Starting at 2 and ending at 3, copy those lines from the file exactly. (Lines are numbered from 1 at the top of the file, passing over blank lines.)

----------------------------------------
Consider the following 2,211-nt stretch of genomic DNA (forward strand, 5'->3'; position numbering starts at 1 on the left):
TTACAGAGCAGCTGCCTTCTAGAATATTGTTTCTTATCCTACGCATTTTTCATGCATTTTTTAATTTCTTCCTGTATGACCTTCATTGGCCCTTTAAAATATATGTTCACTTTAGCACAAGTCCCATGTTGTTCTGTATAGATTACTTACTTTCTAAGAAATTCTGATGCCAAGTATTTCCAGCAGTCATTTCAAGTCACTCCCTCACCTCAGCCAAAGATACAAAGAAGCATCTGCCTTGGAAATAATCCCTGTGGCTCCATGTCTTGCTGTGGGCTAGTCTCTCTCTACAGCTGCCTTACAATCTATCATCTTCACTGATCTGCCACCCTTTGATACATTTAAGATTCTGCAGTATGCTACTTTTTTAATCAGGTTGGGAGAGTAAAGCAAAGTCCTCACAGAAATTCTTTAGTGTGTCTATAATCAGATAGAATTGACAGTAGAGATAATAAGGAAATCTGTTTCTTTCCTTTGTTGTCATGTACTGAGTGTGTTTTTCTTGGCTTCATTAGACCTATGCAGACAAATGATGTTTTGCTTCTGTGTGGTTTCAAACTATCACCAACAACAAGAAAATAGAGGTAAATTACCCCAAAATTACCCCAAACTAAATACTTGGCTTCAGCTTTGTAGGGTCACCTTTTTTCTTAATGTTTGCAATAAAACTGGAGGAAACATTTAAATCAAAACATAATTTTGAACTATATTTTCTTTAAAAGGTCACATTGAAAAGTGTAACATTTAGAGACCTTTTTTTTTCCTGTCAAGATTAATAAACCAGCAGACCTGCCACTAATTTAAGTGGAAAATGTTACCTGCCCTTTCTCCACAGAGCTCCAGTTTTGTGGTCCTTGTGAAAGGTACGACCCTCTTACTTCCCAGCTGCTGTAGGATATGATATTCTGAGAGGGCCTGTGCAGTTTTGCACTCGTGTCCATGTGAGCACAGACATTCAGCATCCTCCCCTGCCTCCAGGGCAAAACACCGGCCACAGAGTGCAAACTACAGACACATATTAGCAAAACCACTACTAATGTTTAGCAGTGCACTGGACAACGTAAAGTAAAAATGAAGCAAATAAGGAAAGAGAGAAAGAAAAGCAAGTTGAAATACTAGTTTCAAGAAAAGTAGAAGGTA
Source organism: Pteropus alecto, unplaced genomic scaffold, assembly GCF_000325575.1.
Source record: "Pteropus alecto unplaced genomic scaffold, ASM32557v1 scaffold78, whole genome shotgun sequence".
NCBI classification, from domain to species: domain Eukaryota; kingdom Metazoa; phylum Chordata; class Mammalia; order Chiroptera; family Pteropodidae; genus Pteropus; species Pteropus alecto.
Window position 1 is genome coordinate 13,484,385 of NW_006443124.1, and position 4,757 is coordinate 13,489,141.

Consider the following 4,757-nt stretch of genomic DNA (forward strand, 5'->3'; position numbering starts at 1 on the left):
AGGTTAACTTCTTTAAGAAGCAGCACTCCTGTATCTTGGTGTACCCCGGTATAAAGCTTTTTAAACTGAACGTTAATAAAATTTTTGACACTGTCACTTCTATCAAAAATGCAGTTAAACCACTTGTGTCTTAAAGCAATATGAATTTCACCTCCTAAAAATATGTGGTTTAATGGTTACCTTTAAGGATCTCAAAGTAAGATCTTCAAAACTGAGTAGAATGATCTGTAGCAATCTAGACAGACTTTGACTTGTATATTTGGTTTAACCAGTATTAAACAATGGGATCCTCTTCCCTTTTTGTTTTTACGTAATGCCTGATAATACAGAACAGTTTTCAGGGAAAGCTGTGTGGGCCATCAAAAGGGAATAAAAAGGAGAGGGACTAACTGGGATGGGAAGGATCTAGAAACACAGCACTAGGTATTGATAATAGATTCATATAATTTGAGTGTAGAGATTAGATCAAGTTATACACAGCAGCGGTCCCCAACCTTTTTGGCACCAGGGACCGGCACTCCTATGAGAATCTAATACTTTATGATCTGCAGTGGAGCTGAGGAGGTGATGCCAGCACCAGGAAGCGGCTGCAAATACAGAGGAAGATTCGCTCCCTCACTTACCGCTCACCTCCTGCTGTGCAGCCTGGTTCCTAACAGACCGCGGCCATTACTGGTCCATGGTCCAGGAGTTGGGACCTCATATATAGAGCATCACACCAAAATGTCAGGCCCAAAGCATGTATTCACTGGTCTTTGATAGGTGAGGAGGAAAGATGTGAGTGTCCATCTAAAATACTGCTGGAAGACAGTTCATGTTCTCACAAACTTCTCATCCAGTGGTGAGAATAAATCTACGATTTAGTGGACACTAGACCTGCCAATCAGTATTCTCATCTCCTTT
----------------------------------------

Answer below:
TTACAGAGCAGCTGCCTTCTAGAATATTGTTTCTTATCCTACGCATTTTTCATGCATTTTTTAATTTCTTCCTGTATGACCTTCATTGGCCCTTTAAAATATATGTTCACTTTAGCACAAGTCCCATGTTGTTCTGTATAGATTACTTACTTTCTAAGAAATTCTGATGCCAAGTATTTCCAGCAGTCATTTCAAGTCACTCCCTCACCTCAGCCAAAGATACAAAGAAGCATCTGCCTTGGAAATAATCCCTGTGGCTCCATGTCTTGCTGTGGGCTAGTCTCTCTCTACAGCTGCCTTACAATCTATCATCTTCACTGATCTGCCACCCTTTGATACATTTAAGATTCTGCAGTATGCTACTTTTTTAATCAGGTTGGGAGAGTAAAGCAAAGTCCTCACAGAAATTCTTTAGTGTGTCTATAATCAGATAGAATTGACAGTAGAGATAATAAGGAAATCTGTTTCTTTCCTTTGTTGTCATGTACTGAGTGTGTTTTTCTTGGCTTCATTAGACCTATGCAGACAAATGATGTTTTGCTTCTGTGTGGTTTCAAACTATCACCAACAACAAGAAAATAGAGGTAAATTACCCCAAAATTACCCCAAACTAAATACTTGGCTTCAGCTTTGTAGGGTCACCTTTTTTCTTAATGTTTGCAATAAAACTGGAGGAAACATTTAAATCAAAACATAATTTTGAACTATATTTTCTTTAAAAGGTCACATTGAAAAGTGTAACATTTAGAGACCTTTTTTTTTCCTGTCAAGATTAATAAACCAGCAGACCTGCCACTAATTTAAGTGGAAAATGTTACCTGCCCTTTCTCCACAGAGCTCCAGTTTTGTGGTCCTTGTGAAAGGTACGACCCTCTTACTTCCCAGCTGCTGTAGGATATGATATTCTGAGAGGGCCTGTGCAGTTTTGCACTCGTGTCCATGTGAGCACAGACATTCAGCATCCTCCCCTGCCTCCAGGGCAAAACACCGGCCACAGAGTGCAAACTACAGACACATATTAGCAAAACCACTACTAATGTTTAGCAGTGCACTGGACAACGTAAAGTAAAAATGAAGCAAATAAGGAAAGAGAGAAAGAAAAGCAAGTTGAAATACTAGTTTCAAGAAAAGTAGAAGGTA
Source organism: Pteropus alecto, unplaced genomic scaffold, assembly GCF_000325575.1.